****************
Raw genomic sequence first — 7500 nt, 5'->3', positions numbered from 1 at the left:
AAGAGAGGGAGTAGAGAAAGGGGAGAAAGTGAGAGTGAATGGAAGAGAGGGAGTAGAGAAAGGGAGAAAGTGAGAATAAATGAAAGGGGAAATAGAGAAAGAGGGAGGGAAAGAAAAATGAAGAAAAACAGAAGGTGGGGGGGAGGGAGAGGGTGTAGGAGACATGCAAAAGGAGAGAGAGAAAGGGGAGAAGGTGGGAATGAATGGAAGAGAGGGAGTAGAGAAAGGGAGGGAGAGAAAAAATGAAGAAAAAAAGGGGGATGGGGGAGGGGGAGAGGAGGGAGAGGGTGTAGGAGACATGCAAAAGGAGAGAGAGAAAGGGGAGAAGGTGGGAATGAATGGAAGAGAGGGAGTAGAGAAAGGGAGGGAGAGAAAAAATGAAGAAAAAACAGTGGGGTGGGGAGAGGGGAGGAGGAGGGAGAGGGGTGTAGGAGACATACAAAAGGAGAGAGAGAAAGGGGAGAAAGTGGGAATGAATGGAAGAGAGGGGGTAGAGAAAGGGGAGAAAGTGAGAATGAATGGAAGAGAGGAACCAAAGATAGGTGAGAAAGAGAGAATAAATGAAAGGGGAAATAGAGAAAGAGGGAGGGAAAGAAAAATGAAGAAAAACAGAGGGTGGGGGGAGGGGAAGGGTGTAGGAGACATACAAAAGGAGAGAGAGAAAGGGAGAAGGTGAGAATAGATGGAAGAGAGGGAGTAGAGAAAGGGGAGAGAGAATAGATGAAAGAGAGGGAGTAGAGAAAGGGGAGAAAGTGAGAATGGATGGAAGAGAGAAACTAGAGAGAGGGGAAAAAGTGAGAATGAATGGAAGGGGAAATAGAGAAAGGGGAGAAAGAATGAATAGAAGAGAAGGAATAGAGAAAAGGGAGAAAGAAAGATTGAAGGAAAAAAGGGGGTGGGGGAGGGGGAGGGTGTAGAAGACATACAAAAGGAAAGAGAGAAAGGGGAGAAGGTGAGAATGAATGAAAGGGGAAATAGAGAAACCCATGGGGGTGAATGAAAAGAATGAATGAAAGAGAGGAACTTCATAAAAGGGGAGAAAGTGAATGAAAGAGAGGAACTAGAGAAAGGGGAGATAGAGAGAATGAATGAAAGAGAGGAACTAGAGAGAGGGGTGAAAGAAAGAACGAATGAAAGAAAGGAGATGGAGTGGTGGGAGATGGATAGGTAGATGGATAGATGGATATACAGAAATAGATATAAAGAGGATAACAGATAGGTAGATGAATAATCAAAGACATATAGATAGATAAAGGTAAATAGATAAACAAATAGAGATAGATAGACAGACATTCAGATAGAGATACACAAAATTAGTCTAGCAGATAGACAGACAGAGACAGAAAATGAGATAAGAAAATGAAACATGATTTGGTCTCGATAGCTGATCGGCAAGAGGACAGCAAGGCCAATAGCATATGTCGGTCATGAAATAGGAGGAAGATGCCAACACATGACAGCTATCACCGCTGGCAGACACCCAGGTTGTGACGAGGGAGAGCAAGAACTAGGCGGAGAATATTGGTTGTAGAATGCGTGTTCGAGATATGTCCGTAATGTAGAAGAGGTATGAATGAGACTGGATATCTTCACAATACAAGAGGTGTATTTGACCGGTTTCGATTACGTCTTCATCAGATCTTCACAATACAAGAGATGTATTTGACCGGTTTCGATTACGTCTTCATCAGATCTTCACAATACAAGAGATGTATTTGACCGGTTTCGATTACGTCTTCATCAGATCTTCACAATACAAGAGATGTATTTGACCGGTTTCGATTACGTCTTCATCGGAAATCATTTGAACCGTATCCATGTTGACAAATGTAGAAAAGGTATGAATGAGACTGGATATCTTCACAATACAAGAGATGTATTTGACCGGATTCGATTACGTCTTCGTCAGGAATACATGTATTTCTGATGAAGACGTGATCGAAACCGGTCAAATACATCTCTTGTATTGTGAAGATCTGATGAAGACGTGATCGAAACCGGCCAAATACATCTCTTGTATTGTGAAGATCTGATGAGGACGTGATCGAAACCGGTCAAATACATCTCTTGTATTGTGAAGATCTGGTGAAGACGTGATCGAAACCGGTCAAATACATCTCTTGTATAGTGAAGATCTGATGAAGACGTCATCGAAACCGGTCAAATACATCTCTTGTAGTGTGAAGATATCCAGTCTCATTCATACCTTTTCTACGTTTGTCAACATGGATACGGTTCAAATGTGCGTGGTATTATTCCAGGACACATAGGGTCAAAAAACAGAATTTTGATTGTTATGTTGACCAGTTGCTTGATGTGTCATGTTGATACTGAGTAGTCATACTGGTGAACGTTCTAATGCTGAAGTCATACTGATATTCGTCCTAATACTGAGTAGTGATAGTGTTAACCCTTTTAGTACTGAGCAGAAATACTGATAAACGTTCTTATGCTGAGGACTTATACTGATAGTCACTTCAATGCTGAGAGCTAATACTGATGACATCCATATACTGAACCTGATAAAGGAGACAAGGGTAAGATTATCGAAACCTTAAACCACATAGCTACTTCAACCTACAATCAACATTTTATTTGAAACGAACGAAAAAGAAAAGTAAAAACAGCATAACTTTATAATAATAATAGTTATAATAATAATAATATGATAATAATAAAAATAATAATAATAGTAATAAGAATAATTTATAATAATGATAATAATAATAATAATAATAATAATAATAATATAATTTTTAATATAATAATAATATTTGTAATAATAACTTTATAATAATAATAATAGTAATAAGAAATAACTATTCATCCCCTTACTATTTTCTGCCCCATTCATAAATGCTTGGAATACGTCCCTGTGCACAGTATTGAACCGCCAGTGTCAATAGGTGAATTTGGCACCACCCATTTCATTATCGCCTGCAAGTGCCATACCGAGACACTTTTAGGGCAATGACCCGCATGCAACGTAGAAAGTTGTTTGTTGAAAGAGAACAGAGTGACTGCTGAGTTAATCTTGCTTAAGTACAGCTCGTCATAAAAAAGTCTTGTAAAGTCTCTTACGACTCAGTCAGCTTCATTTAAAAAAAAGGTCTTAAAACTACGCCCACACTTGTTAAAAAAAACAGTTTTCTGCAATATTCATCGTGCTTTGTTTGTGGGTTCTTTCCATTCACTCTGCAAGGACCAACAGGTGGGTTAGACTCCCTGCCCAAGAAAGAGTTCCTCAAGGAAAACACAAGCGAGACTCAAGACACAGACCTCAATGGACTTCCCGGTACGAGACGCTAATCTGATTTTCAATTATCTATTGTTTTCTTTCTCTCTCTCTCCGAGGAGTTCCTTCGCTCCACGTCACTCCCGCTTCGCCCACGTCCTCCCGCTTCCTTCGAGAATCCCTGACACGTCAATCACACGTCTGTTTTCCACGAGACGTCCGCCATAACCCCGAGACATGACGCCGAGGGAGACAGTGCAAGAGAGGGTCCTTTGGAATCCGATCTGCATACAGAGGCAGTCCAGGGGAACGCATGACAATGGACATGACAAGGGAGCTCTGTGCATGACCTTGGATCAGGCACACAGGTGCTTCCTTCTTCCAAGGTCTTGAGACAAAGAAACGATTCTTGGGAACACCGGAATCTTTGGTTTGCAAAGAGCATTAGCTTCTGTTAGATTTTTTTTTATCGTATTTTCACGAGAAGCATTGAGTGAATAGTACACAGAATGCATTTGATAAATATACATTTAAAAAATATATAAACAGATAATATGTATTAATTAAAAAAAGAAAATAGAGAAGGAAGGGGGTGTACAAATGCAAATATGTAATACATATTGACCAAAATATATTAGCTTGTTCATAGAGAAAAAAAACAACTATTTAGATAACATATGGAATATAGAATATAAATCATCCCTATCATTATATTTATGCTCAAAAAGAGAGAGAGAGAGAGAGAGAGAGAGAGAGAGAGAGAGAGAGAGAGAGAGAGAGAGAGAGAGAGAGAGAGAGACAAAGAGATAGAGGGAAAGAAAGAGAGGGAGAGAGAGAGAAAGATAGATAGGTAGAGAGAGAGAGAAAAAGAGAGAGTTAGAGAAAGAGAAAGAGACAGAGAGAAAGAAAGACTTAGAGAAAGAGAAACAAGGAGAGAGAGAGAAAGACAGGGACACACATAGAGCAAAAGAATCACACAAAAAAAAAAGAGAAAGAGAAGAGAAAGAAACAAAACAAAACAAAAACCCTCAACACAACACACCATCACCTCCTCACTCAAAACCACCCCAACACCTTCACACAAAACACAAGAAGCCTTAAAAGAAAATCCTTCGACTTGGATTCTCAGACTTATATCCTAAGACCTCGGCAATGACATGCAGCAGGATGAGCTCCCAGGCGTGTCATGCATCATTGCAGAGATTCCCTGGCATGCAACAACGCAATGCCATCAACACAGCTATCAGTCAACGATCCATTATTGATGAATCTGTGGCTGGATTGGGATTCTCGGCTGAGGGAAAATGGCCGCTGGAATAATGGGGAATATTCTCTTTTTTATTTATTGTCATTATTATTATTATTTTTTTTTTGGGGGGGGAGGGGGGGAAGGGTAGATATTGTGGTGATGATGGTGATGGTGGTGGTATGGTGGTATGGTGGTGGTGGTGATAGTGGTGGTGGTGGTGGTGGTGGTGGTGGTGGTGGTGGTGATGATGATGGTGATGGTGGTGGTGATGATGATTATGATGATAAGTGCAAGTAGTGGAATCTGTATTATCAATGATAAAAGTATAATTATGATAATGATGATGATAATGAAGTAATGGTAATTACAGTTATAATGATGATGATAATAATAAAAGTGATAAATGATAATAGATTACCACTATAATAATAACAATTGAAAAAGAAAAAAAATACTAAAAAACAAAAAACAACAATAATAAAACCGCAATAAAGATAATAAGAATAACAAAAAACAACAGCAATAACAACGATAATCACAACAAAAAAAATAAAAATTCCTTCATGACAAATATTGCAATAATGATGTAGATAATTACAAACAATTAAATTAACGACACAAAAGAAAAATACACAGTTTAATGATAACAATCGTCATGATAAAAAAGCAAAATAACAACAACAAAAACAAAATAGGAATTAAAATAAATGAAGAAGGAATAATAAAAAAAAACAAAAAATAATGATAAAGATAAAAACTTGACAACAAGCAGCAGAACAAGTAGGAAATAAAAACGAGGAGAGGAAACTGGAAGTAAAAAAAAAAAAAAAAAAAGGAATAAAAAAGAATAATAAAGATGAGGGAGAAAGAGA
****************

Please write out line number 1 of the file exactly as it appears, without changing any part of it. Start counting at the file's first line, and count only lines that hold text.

Raw genomic sequence first — 7500 nt, 5'->3', positions numbered from 1 at the left: